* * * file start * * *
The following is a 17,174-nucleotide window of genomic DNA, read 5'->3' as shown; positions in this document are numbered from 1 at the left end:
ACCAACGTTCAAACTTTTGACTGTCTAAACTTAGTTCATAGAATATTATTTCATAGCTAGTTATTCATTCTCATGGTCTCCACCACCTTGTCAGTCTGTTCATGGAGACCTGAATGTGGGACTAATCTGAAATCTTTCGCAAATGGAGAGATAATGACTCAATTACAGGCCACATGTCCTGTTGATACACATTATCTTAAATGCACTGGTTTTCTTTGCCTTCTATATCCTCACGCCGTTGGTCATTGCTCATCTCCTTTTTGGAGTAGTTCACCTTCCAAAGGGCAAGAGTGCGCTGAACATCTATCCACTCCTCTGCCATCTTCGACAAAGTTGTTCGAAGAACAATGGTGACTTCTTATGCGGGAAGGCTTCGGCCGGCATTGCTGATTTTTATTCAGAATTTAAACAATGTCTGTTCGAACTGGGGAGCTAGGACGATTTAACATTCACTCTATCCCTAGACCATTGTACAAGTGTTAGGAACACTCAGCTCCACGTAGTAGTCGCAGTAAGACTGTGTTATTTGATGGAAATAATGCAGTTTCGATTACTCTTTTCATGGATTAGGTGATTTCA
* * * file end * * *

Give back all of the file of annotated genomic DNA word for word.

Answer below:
The following is a 17,174-nucleotide window of genomic DNA, read 5'->3' as shown; positions in this document are numbered from 1 at the left end:
ACCAACGTTCAAACTTTTGACTGTCTAAACTTAGTTCATAGAATATTATTTCATAGCTAGTTATTCATTCTCATGGTCTCCACCACCTTGTCAGTCTGTTCATGGAGACCTGAATGTGGGACTAATCTGAAATCTTTCGCAAATGGAGAGATAATGACTCAATTACAGGCCACATGTCCTGTTGATACACATTATCTTAAATGCACTGGTTTTCTTTGCCTTCTATATCCTCACGCCGTTGGTCATTGCTCATCTCCTTTTTGGAGTAGTTCACCTTCCAAAGGGCAAGAGTGCGCTGAACATCTATCCACTCCTCTGCCATCTTCGACAAAGTTGTTCGAAGAACAATGGTGACTTCTTATGCGGGAAGGCTTCGGCCGGCATTGCTGATTTTTATTCAGAATTTAAACAATGTCTGTTCGAACTGGGGAGCTAGGACGATTTAACATTCACTCTATCCCTAGACCATTGTACAAGTGTTAGGAACACTCAGCTCCACGTAGTAGTCGCAGTAAGACTGTGTTATTTGATGGAAATAATGCAGTTTCGATTACTCTTTTCATGGATTAGGTGATTTCA